- 80% of pastors believe being in pastoral ministry has negatively affected their families
- 70% say they have a lower self-image now than when they first started
- 40% report serious conflict with a parishioner at least once per month
- Only 1 of every 10 pastors will actually retire as a minister in some form
Charles Stone's book 5 Ministry Killers and How to Defeat Them takes an honest look at the top five potential "killers" of a pastor's ability to minister effectively.
- A head-in-the-sand mentality that denies problems
- Emotional investment in the wrong issues
- Unhealthy responses to ministry frustrations
- A Lone Ranger mentality that says "God and I can handle this."
- Attitudes and actions that lead to lonely, hurting spouses.
My own personal experience confirms Stone's conclusions. The first year in our first church was one of the loneliest, most isolating years of my life. I watched my husband struggle through many of the issues Stone mentions in his book. It was encouraging to know that the vast majority of ministers face similar frustrations and challenges. The people who make up congregations are generally great folks, but I don't know that they can totally understand the unique challenges and stresses that ministers and their families face.
Stone offers practical advice from his own experience as a pastor. Some of the problems ministers face are caused by their own attitudes and mentalities, others are completely beyond their control. I felt the book was an honest look at what life in the ministry looks like and better yet, it offers suggestions that can transform ministry from a burden to a blessing.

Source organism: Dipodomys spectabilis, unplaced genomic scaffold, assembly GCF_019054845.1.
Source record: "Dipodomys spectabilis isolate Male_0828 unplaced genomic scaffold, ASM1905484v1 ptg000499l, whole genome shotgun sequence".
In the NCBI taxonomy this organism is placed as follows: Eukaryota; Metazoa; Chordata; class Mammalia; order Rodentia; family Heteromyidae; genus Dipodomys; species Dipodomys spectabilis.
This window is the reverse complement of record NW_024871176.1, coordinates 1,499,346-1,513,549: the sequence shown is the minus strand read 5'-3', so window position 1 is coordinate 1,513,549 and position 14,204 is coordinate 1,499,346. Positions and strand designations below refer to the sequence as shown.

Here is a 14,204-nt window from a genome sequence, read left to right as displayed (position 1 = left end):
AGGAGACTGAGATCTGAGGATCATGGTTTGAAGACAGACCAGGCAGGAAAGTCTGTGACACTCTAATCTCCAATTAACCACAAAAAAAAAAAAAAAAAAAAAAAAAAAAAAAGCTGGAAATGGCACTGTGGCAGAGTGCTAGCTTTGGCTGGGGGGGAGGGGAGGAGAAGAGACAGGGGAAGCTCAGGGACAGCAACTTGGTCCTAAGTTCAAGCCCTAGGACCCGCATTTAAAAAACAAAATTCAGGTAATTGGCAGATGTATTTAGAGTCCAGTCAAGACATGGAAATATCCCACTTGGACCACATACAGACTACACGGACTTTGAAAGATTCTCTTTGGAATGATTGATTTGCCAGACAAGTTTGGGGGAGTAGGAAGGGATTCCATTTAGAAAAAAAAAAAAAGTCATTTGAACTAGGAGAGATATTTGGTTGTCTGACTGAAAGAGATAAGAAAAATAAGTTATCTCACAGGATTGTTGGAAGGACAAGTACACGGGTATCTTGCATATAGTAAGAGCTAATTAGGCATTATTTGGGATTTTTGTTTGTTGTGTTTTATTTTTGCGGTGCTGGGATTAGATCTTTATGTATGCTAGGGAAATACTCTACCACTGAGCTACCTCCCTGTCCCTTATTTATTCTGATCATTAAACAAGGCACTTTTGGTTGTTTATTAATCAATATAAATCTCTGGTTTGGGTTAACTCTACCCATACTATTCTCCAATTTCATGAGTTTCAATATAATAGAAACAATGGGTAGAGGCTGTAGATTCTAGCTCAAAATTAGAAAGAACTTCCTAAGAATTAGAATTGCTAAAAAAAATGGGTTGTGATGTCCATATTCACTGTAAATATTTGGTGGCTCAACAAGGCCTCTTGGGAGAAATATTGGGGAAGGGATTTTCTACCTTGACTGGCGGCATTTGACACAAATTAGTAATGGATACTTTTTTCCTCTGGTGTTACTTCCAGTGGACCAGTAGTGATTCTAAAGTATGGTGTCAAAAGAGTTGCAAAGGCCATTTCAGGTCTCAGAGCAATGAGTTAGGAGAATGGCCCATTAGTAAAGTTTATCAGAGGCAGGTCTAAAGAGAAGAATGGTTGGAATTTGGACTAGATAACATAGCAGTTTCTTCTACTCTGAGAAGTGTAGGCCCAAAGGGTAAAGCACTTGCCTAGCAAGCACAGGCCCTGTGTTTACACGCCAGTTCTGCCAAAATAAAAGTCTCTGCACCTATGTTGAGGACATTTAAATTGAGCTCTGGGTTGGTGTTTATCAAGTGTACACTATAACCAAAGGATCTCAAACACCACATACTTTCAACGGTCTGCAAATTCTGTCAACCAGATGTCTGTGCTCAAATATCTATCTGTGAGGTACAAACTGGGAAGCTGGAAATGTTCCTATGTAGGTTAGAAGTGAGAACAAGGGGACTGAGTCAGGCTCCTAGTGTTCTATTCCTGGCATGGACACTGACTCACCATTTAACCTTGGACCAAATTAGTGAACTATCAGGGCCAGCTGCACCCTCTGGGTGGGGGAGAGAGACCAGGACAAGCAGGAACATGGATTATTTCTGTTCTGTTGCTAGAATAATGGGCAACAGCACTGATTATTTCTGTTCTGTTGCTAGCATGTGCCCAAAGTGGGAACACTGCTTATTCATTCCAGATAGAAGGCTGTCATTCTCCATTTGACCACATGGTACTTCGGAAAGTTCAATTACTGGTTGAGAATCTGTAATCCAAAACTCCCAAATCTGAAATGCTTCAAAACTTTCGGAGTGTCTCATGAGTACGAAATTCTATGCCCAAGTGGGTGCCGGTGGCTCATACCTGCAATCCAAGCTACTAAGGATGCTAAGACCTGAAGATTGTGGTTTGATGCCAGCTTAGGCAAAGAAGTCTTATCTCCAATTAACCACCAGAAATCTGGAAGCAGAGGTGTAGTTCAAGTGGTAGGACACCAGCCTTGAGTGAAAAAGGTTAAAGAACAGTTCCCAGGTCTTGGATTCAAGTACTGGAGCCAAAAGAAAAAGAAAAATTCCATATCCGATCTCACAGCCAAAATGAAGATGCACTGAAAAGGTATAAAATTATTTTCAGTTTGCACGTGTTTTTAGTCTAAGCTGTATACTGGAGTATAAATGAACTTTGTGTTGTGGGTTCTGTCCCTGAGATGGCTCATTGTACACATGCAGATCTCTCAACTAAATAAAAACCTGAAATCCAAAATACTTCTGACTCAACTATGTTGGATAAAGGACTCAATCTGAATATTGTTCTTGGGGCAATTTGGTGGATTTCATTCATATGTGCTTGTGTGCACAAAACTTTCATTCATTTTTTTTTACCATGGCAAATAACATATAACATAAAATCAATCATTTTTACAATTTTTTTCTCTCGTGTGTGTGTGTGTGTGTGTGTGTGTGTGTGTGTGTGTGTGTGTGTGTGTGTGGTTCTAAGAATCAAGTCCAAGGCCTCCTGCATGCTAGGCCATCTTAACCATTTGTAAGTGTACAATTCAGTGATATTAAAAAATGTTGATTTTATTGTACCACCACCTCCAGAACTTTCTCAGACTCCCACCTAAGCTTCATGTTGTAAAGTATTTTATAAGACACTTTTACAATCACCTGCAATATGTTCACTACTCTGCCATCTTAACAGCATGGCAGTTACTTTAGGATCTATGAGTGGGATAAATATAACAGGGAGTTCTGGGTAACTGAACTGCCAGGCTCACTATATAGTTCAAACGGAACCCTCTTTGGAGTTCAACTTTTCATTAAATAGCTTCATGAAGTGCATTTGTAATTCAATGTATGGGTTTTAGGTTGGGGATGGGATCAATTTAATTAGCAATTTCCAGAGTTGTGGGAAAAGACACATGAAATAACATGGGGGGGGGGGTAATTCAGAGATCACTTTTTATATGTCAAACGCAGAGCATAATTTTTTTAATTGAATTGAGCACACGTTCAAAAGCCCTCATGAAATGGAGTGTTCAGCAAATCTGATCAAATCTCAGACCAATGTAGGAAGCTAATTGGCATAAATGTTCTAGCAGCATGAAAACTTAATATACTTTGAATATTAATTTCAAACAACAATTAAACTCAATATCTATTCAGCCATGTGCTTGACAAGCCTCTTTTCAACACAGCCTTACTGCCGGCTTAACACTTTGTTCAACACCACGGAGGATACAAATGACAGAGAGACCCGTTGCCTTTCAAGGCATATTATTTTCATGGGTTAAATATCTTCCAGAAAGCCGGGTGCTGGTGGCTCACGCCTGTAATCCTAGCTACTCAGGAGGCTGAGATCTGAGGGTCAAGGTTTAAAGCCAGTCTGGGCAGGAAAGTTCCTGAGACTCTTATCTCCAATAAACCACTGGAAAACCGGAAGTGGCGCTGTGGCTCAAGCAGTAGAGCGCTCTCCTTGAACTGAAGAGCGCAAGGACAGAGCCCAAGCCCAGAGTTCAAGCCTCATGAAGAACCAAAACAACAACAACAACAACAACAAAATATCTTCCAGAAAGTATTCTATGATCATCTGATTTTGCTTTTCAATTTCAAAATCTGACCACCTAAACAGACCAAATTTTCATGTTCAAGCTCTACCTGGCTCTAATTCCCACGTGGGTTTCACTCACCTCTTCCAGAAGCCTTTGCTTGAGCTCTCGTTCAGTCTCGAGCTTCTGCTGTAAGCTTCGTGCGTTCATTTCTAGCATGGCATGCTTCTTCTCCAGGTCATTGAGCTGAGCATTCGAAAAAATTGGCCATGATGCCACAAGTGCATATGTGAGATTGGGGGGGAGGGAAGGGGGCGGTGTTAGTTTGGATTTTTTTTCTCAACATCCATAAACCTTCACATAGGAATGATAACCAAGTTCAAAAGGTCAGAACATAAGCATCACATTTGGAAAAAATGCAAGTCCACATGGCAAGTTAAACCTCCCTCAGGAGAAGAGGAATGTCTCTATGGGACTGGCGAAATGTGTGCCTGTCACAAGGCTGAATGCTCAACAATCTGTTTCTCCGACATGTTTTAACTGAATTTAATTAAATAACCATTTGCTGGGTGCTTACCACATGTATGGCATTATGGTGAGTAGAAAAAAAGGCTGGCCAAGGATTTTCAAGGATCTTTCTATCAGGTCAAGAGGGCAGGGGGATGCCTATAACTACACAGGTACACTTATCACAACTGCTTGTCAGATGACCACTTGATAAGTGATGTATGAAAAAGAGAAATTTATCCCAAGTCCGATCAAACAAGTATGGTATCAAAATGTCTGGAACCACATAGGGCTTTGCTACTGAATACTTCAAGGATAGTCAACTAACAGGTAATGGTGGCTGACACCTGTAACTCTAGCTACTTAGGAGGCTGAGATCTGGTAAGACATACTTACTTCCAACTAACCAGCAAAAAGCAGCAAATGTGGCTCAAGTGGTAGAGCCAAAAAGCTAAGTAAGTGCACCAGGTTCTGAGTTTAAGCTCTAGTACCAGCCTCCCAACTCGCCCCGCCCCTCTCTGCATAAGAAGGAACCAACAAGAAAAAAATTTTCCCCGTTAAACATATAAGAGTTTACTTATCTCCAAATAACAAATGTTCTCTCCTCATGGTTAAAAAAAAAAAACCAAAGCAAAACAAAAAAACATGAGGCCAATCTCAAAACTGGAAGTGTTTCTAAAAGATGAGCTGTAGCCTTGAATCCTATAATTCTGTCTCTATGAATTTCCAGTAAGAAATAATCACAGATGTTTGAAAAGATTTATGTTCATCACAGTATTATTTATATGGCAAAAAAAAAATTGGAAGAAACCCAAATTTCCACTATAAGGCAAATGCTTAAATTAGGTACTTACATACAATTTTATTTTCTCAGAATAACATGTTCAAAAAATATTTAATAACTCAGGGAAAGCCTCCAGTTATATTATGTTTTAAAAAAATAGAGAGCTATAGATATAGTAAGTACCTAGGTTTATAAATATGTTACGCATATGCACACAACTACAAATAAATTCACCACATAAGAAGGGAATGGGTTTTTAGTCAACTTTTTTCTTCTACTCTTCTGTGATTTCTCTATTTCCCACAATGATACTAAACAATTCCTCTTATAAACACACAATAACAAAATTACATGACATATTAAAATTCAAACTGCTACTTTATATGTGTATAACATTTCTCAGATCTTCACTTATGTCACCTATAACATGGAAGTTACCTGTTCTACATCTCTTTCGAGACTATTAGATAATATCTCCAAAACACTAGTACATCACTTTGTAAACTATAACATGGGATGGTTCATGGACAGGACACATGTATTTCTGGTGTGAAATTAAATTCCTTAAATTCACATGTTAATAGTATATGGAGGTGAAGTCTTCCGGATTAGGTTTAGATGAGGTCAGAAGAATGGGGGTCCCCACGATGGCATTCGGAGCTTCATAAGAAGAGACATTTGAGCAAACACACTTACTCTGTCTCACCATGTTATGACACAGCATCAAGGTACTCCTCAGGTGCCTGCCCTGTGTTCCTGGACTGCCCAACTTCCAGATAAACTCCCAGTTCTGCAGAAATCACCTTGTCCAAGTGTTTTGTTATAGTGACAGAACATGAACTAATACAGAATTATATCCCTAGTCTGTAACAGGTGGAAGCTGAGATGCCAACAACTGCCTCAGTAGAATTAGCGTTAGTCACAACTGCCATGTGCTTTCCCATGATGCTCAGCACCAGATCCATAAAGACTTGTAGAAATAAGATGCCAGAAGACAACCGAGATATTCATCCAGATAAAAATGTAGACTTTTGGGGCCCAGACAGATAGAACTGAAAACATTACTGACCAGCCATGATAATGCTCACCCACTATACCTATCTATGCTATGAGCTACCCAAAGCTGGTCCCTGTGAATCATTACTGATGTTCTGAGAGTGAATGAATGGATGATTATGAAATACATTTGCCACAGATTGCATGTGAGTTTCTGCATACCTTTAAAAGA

If you're a minister or a minister's spouse, I'm sure you've experienced days when a job at the local Wal-Mart seemed pretty appealing, but hopefully you've also experienced the blessings and personal satisfaction of a ministry that makes a difference in the lives of the congregation you care for and serve. If you're currently struggling, hurting, or on the brink of burnout you may want to check out a ministry called Sonscape. They develop retreats for ministers and their spouses. They were founded as a place to minister to ministers. My husband and I went a few years ago and it was a marriage and ministry saver. I would go back again in a heartbeat.
If you're a church member, know that your words and actions have the power to build up or tear down your local minister. Pastors (and their families) are people too and are going to make mistakes and let you down - most of the time this is not intentional. A little grace can go a long way. If you're looking for practical ways you can be a blessing to your minister and his family you can check out this resource from Sonscape. (They also have printed copies that can be sent to your local congregation)
I would encourage you to read 5 Ministry Killers as a minister, church member, or lay leader. We're all working toward the same purpose and understanding our struggles and how to overcome them can make us all stronger!
I received a copy of the book to facilitate my review. I was not obligated to write a positive review. The opinions expressed are my own.
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